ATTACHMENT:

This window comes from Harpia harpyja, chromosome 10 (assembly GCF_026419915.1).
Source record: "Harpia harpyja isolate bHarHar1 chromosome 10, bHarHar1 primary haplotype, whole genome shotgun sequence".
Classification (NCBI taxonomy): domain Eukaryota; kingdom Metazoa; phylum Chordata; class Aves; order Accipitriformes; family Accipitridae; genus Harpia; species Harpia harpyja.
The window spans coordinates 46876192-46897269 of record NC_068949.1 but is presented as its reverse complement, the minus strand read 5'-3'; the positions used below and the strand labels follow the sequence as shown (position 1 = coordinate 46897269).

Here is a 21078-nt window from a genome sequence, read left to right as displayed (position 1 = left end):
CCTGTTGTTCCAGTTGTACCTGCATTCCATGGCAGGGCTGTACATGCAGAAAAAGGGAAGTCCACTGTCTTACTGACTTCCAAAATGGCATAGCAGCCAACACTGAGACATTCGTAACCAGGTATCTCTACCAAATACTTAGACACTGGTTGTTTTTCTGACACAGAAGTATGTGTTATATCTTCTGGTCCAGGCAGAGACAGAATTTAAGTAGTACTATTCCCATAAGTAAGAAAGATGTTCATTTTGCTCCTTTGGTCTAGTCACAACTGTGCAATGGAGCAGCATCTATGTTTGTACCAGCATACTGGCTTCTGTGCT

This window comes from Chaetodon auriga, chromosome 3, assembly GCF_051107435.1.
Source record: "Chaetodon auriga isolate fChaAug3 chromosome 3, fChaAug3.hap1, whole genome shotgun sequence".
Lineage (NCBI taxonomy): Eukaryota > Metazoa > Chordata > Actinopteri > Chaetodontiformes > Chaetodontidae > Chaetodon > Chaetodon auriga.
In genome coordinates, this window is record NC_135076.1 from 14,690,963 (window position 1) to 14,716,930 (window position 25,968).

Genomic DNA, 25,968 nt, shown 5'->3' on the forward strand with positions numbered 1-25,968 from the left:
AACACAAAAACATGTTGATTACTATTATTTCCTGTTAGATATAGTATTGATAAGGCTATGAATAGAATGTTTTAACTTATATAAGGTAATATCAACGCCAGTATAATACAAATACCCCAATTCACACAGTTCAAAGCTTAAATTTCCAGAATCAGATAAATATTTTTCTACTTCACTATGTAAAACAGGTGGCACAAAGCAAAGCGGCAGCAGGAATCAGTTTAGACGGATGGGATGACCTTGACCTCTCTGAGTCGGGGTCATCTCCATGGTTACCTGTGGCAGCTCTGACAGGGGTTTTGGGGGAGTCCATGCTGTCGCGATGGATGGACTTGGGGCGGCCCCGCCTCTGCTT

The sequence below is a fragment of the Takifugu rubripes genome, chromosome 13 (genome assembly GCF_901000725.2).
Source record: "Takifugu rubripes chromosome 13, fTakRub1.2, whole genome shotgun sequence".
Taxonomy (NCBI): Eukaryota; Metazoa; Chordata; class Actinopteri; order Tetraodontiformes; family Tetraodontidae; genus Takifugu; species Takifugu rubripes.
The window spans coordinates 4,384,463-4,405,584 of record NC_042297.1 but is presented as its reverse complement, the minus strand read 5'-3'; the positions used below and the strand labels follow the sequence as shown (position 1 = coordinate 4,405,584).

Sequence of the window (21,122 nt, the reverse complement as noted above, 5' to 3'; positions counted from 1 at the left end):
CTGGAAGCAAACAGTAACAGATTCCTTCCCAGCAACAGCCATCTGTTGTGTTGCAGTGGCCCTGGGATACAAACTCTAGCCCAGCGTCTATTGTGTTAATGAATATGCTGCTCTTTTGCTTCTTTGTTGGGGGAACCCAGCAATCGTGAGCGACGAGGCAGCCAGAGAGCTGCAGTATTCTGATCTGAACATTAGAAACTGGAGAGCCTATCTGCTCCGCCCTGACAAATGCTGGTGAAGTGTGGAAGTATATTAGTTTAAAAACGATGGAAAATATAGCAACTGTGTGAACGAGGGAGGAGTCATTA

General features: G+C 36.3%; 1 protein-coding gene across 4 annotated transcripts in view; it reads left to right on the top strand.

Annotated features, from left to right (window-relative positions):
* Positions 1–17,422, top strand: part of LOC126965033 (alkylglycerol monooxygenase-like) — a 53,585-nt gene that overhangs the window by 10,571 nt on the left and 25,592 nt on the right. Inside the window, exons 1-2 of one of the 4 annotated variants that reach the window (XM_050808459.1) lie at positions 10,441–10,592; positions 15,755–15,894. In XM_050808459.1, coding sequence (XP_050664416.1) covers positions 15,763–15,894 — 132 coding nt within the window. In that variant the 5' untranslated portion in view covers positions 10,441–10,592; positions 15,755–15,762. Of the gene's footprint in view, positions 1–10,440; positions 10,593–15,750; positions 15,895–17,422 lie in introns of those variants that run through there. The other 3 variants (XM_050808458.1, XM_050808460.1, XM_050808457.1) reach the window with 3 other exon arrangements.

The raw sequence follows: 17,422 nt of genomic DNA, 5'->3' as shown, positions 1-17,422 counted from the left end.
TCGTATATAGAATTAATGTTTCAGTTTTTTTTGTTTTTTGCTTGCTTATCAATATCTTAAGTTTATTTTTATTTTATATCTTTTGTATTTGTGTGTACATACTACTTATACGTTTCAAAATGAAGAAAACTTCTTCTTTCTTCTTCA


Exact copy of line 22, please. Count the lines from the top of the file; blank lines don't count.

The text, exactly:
The raw sequence follows: 17,422 nt of genomic DNA, 5'->3' as shown, positions 1-17,422 counted from the left end.